History has always been written by the winners and I know that there is always some exaggeration of the facts but I have never experienced complete omissions of information. History textbooks have always talked about the Battle of Little Bighorn as the complete destruction of Custer's men and that is what it was BUT... I was not aware that there were 3 battles that day. Three battles that started as much as 5 miles away and involved different generals and troops. The troops from the first two battles lived to tell about it but Custer did something that anybody would have told you was suicidal.

Do you remember playing king of the hill when you were a kid? You remember being the guy trying to get to the top? Well that was Custer. Here he is, faced with odds that would frighten even more experienced men, he tried to take the hill. He marched his men through a valley into the hands of death. Sad to say that most of it was because of arrogance. I have been to other battlefields and there is usually a feeling that you get when you stand there and play it over in your head. I never got that feeling here. I was surprised to learn also that Little Bighorn was a National Cemetery.

Somehow that fact had eluded me. What an honor it would be to be buried there. Of course it was overrun with tourists and after Deadwood and riding all day, I was beat and ready to call it done. Fair warning though. You are just outside of the Indian reservation and you have to ride to Hardin Montana to get a decent room. I will catch up day 6 in just a bit but here are some pics to enjoy while your waiting.


Photobucket This is the valley that Custer lead his men through. I am looking from the Indian point of view off of Last Stand Hill.

PhotobucketPhotobucket This is the Indian Memorial that was placed here a few years back. Better late than never I guess. This is the outer artwork. Inside the memorial is a break down of the tribes and their dead. BTW? The Indians lost approximately 60 men to Custers 242.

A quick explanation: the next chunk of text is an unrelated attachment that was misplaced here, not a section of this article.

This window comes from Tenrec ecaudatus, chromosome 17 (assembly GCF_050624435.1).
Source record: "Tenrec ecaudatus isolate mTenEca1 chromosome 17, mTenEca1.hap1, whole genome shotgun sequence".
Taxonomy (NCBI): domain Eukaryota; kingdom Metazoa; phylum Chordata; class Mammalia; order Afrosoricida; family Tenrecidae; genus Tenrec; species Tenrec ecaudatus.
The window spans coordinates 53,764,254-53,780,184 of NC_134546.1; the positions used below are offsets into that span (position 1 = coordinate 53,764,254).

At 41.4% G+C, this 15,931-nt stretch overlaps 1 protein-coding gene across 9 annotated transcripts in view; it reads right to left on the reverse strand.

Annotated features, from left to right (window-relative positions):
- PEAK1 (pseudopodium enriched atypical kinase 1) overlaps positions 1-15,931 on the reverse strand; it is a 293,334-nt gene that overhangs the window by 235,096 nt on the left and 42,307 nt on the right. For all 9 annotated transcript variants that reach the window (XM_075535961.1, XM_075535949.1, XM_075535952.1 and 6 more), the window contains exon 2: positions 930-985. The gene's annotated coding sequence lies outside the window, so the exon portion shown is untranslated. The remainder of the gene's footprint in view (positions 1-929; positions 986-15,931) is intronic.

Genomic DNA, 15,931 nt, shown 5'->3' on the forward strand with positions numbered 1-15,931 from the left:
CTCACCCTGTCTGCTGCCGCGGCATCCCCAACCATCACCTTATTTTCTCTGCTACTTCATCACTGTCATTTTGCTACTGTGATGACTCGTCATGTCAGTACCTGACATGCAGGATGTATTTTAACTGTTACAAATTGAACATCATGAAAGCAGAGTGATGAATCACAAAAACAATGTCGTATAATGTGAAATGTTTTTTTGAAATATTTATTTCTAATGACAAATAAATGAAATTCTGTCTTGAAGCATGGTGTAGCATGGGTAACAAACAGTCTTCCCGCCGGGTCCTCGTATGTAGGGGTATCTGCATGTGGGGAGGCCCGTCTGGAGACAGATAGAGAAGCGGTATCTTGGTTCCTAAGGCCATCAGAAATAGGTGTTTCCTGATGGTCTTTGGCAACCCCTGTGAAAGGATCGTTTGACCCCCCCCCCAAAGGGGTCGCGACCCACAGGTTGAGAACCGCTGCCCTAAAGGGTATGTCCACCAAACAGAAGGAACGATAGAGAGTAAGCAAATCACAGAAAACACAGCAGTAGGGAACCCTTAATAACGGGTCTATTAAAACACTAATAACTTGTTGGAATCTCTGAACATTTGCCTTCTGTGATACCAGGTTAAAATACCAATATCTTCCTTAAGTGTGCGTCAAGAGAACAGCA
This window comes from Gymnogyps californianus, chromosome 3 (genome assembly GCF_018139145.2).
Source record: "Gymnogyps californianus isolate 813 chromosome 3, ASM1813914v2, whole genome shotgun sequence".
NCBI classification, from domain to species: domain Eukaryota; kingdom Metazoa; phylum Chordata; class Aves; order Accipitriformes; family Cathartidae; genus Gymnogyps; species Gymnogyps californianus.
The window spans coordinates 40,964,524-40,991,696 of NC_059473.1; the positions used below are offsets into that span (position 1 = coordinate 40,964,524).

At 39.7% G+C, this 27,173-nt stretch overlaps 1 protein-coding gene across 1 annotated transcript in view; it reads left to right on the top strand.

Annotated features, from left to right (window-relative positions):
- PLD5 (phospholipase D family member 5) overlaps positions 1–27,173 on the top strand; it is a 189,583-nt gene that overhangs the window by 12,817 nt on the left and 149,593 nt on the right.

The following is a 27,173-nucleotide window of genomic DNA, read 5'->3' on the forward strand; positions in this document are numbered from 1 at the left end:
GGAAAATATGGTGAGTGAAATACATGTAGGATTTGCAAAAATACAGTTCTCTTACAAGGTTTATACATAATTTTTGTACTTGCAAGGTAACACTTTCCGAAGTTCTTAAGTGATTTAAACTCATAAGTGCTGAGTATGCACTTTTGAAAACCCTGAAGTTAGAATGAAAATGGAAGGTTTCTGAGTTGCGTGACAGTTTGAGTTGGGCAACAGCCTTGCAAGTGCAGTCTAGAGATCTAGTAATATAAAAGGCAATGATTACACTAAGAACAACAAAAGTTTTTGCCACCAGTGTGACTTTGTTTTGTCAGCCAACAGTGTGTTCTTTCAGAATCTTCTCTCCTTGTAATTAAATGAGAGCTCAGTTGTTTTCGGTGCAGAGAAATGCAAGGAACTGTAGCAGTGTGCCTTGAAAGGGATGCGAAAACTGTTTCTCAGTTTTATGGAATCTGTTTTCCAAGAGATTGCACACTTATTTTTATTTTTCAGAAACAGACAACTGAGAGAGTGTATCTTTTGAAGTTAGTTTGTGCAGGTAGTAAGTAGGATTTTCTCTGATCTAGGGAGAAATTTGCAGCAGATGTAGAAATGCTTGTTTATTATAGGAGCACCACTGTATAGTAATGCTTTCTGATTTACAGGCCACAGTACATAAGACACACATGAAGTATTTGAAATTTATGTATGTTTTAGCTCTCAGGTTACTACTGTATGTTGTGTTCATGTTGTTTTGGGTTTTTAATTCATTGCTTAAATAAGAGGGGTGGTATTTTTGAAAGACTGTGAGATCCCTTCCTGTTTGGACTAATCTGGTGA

Photobucket PhotobucketAnother fact? He isn't even buried here with his men. He was originally but when they disinterred the men and moved them all to the mass grave at the top of Last Stand Hill, his body was sent home to buried with his family.

Ride report day 5

OK Frank I get it lol.... Sorry guys, it has been a while since I worked on the ride report. So I owe you a long one today ;-)

The fourth night we spent in Deadwood. Now for those of you that have never been up there, think tourist, western, and gambling all rolled into one. Now don't get me wrong, there is history here, obviously. I just hate seeing what such places turn into. I have no problems with gambling, hell the history of this town centers around gambling. I just hate the glitter and chrome that comes with it.

We found this one really cool saloon (freaking casino) that was part museum, part bar, all casino. I think I can let most of the pictures speak for themselves. The first picture though I thought was kind of cool. First thing we saw in Deadwood was the original spelling of the family name lol.... Now everything you see in these pictures are the actual vehicles, clothing from movies and TV shows. These are all thumbnails that you can enlarge so enjoy!

Photobucket of course we all know Herbie the Love Bug..Photobucket
I left this picture big on purpose. For those of you that remember the show Grizzly Adams, you know he was not a small man. This is his personal Iron Head Sportster. I can only imagine what that must have looked like..
Can you see what that third picture is? Yep, that is The Bandits autograph... Yes I loved that movie!
Yep, Magnum PI. Damn that was a sweet looking ride!
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This picture pretty much sucked because this outfit was behind glass. For those that cannot read it, this is the military uniform Tom Hanks wore as Forrest Gump.
This is what I mean about history being overrun with glitter.
Oh my hero. Yes I loved John Wayne. Funny thing is, so does Bills mother and that was my excuse for taking all those pictures lol.. So here you go mom, just for you!
I laughed when I first saw these. Yep, those are "workin' girls". Of course they aren't real but you forget that is how things were "advertised" back then.

Well we are done with Deadwood and headed to Little Big Horn. I will continue this in a few.